Ministers for Health and Agriculture publish report on antimicrobial use and resistance
The Department of Health and the Department of Agriculture, Food and the Marine have today (Thursday) published the Ireland – One Health Report on Antimicrobial Use & Antimicrobial Resistance. This report provides for the first time a snapshot of the antimicrobial use (AMU) and antimicrobial resistance (AMR) in both humans and food-producing animals in Ireland.
The World Health Organisation defines antimicrobial resistance as the resistance of a micro-organism to an antimicrobial drug that was originally effective for treatment of infections caused by it.
Antimicrobial resistance or AMR is a global threat and an urgent challenge. It poses a significant risk to human health. The Department of Health (DOH) and the Department of Agriculture, Food and the Marine (DAFM) have adopted the ‘One Health’ approach to AMR and encourage multidisciplinary collaborative efforts across different sectors such as health, agriculture and the environment to achieve the best health outcomes for people and animals.
In keeping with this, both Departments, in collaboration with a wide range of stakeholders, have published Irelands National Action Plan on Antimicrobial Resistance 2017 – 2020, known as iNAP in October 2017 and this first One Health Report is part of the response under Strategic Objective 2 of the iNAP.
This One health report shows that data in Ireland on AMU for humans and food-producing animals is improving all the time. However, gaps remain in the information available, namely;
- Although data for approx. 90% of acute hospital and 95% of public prescription Antimicrobial Use is available there is no data for available for private prescription Antimicrobial Use;
- Surveillance of human AMR reflects invasive infections only (Blood Stream Infections (BSIs) in acute settings) and not on other infections (Urinary Tract Infections (UTIs) and wound infections) outside of the acute setting;
- Currently information from national surveillance of AMU does not include information on the appropriateness of the antimicrobials used in either sector
- There is no specific surveillance for AMR in imported food products
- There is also no systematic surveillance for AMR in the environment
It is important to note that progress is being made in tackling several of these. In addressing these deficits Ireland’s ability to respond to both the current and any future threats will be enhanced as will support improvements in antimicrobial stewardship by providing better evidence for use in decision making.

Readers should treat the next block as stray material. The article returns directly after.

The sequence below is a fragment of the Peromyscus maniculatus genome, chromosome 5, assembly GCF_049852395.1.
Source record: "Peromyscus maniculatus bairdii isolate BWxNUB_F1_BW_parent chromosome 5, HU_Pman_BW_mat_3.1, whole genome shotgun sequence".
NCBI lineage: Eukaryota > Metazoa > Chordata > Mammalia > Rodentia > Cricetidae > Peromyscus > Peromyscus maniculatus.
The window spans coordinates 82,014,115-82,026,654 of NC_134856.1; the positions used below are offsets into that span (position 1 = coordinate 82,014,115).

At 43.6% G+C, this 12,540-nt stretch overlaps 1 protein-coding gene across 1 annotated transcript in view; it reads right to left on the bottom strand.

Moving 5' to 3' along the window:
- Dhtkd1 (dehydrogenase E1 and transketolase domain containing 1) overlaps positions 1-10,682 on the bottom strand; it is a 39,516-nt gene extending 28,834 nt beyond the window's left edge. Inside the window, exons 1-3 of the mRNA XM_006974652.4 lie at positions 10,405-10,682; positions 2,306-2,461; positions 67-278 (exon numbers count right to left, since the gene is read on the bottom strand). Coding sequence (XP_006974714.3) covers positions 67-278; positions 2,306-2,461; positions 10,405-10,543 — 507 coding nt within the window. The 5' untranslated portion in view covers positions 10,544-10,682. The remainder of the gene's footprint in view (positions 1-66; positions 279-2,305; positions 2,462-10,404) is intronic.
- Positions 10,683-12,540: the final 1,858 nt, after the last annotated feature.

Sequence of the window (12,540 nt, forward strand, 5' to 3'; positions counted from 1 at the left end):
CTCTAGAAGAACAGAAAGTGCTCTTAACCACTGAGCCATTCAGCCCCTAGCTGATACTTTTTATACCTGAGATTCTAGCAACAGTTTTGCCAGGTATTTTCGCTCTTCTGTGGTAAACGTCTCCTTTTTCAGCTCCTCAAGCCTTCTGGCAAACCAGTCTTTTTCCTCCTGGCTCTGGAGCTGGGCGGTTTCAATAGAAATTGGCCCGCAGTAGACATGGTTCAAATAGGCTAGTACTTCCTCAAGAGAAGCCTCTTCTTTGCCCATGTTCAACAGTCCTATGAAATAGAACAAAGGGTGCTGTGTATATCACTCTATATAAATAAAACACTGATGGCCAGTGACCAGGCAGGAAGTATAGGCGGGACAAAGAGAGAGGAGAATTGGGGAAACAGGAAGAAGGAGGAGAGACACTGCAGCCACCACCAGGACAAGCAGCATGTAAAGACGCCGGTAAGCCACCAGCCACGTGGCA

Future publications of this joint annual report on AMU and AMR will provide the foundation to progressively address the deficits in our knowledge and continue to highlight our collective One Health efforts to tackle this major societal challenge in Ireland.
Commenting on the publication of the report, Minister for Health Simon Harris TD said: “We know that the emergence of AMR worldwide is a real and growing public health crisis and we are likely approaching a tipping point if antibiotic resistance continues unchecked.
“There are some stark reminders of the consequences of AMR when we consider the outbreaks of Carbapenemase producing Enterobacteriaceae (CPE). In adopting the ‘One Health’ approach it is acknowledged that sectors on their cannot properly address this concern in isolation and a joint, co-ordinated approach is required.
“Along with my colleague Minister Creed I welcome the publication of this report and acknowledge the collaboration across the sector to bring this to fruition. This report should be used as a foundation to enhance surveillance and evidence in tackling this global problem.“
Minister Creed said “This timely report brings together data from both sectors to inform future policy decisions as to how best address the development and spread of AMR.”
The report was produced by a subgroup of the National Interdepartmental AMR Consultative Committee which is jointly chaired and hosted by the Department of Health’s Chief Medical Officer, Dr Tony Holohan, the Department of Agriculture, Food and the Marine’s Chief Veterinary Officer, Dr Martin Blake. Both chairs welcomed the One Health Report and acknowledged the work of the subgroup and that this is a significant step forward in surveillance of AMR and AMU for Ireland as a country.
Notes to the Editor